Since coming back to local government I’ve tried to turn my back on the point scoring, name calling, character assassinating aspects of Irish politics. I can’t see the point of it. I’ve certainly come to believe that it achieves little. I’ve learned that it’s best to concentrate on trying to achieve things. So much energy is wasted on the circus element of politics.

The most pointless aspect of our politics is that of the kneejerk response. Because it has been determined that adversarial politics are the only type we can practise, we are similarly expected to have pre-determined responses to any given situation.

Proof of this is how I expect many will respond to what I am saying here. I am expecting some pejorative comments about me and my party attributing many of the ills of the World to our existence. I’m expecting some amount of whataboutery, where unconnected or very tenuous facts will be presented to undermine the context I seek to make with these observations.

Once I would have reacted and would have done so badly. Now I have to interpret what is real and what is contrived. Because so much of our politics has been reduced to background noise, perhaps we have to learn to listen less in order to be able to listen better.

Then, perhaps, we can learn to respond better instead of trying to react more.

Dan Boyle is a former Green Party TD and Senator and serves as a Green Party councillor on Cork City Council. His column appears here every Thursday. Follow Dan on Twitter: @sendboyle

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22 thoughts on “Dan Boyle: An Apology For Politics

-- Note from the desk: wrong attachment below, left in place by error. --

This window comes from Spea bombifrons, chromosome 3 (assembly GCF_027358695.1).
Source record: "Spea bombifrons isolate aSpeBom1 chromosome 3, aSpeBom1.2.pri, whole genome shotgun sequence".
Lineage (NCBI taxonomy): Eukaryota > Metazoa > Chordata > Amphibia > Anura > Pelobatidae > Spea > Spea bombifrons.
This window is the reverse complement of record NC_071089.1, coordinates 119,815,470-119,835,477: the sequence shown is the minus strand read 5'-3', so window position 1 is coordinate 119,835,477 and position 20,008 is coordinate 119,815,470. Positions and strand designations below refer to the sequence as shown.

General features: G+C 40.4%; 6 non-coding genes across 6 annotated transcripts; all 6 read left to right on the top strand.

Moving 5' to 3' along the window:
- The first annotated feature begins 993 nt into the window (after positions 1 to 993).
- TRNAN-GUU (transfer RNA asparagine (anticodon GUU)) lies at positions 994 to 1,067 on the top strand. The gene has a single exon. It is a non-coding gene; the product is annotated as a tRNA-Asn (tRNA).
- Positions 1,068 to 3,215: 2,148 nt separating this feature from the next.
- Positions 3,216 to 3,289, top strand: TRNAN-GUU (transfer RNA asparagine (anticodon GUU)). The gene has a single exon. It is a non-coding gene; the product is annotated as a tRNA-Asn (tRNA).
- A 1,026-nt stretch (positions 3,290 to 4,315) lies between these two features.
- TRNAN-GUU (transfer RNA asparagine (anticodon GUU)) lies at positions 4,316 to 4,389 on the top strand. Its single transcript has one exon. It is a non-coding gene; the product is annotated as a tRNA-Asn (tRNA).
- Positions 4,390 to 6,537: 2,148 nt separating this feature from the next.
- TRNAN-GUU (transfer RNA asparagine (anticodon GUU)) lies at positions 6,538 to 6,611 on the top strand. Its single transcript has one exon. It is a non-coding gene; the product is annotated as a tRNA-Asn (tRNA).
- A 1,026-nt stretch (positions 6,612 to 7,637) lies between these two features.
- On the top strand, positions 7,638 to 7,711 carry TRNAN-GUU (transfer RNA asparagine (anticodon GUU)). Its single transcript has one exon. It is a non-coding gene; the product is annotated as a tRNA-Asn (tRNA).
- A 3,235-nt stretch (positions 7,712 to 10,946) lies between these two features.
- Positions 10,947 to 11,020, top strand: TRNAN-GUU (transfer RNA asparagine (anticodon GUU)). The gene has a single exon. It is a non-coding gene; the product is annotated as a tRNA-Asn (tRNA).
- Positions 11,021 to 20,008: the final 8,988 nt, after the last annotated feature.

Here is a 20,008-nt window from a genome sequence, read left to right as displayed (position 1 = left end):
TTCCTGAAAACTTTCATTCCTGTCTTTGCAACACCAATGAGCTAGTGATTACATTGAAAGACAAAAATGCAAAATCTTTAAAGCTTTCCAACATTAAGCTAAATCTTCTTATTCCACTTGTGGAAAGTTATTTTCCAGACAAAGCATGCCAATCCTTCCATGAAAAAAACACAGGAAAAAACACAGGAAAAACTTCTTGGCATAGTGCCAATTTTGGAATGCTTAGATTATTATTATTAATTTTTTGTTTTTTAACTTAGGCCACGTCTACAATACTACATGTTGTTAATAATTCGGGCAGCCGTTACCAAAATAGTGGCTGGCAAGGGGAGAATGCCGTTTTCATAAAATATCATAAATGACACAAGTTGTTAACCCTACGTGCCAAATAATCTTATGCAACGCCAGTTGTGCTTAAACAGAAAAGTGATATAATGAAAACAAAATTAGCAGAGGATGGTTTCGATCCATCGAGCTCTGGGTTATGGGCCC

1. Mr .T

    The electorate (not all of them mind) are quite proactive in their requests and demands – but it is the officeholders & the civil servants who opt instead for reactive solutions.

    1. ReproBertie

      What do you mean ” there is no certification in Michigan”? Michigan’s largest county, Wayne county, certified their results yesterday after the Republicans backed down.

      So much winning.

        1. ReproBertie

          They attempted to rescind their certification which is not the same thing. The results have been certified.

          1. ReproBertie

            Twigged that when I saw their “objective of decarbonising the atmosphere” garbage below. No doubt they’ll be sharing their love of kittens soon.

  2. Charger Salmons

    You must be delighted at Boris’ big green initiative launched yesterday.
    Britain was the first major country to lead the way with a net zero carbon emissions by 2050 pledge.
    Now he’s gone much further with his proposed ban on petrol and diesel cars by 2030.
    Inevitably he’s been criticised – there’s always some gasbag chuntering on – but Boris has always been an environmentalist at heart.